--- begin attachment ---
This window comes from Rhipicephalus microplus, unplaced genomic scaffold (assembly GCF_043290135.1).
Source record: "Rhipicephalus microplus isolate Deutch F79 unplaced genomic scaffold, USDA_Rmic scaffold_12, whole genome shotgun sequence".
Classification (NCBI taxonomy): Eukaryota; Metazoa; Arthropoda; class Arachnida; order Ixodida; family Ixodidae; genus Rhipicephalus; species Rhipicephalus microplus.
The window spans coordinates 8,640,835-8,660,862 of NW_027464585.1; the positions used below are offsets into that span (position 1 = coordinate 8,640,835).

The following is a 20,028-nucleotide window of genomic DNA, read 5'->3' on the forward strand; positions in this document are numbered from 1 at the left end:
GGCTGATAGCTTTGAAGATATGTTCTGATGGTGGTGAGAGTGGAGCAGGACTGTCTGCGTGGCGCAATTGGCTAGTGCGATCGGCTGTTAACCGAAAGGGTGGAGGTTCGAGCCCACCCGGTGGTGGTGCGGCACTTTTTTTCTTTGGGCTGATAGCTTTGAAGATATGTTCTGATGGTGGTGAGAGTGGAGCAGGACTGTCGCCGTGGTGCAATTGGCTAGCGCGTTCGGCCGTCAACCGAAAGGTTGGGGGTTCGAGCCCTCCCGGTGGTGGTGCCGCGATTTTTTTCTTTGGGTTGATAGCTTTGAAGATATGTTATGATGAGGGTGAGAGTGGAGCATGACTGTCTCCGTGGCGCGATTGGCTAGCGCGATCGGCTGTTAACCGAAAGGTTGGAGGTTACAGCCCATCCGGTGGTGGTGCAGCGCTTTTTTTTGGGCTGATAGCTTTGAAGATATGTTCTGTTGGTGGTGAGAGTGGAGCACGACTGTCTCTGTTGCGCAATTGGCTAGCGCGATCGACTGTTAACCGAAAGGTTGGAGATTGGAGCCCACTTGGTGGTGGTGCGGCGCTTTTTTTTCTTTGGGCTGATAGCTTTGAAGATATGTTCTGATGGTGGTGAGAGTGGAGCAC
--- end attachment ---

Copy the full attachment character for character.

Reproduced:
This window comes from Rhipicephalus microplus, unplaced genomic scaffold (assembly GCF_043290135.1).
Source record: "Rhipicephalus microplus isolate Deutch F79 unplaced genomic scaffold, USDA_Rmic scaffold_12, whole genome shotgun sequence".
Classification (NCBI taxonomy): Eukaryota; Metazoa; Arthropoda; class Arachnida; order Ixodida; family Ixodidae; genus Rhipicephalus; species Rhipicephalus microplus.
The window spans coordinates 8,640,835-8,660,862 of NW_027464585.1; the positions used below are offsets into that span (position 1 = coordinate 8,640,835).

The following is a 20,028-nucleotide window of genomic DNA, read 5'->3' on the forward strand; positions in this document are numbered from 1 at the left end:
GGCTGATAGCTTTGAAGATATGTTCTGATGGTGGTGAGAGTGGAGCAGGACTGTCTGCGTGGCGCAATTGGCTAGTGCGATCGGCTGTTAACCGAAAGGGTGGAGGTTCGAGCCCACCCGGTGGTGGTGCGGCACTTTTTTTCTTTGGGCTGATAGCTTTGAAGATATGTTCTGATGGTGGTGAGAGTGGAGCAGGACTGTCGCCGTGGTGCAATTGGCTAGCGCGTTCGGCCGTCAACCGAAAGGTTGGGGGTTCGAGCCCTCCCGGTGGTGGTGCCGCGATTTTTTTCTTTGGGTTGATAGCTTTGAAGATATGTTATGATGAGGGTGAGAGTGGAGCATGACTGTCTCCGTGGCGCGATTGGCTAGCGCGATCGGCTGTTAACCGAAAGGTTGGAGGTTACAGCCCATCCGGTGGTGGTGCAGCGCTTTTTTTTGGGCTGATAGCTTTGAAGATATGTTCTGTTGGTGGTGAGAGTGGAGCACGACTGTCTCTGTTGCGCAATTGGCTAGCGCGATCGACTGTTAACCGAAAGGTTGGAGATTGGAGCCCACTTGGTGGTGGTGCGGCGCTTTTTTTTCTTTGGGCTGATAGCTTTGAAGATATGTTCTGATGGTGGTGAGAGTGGAGCAC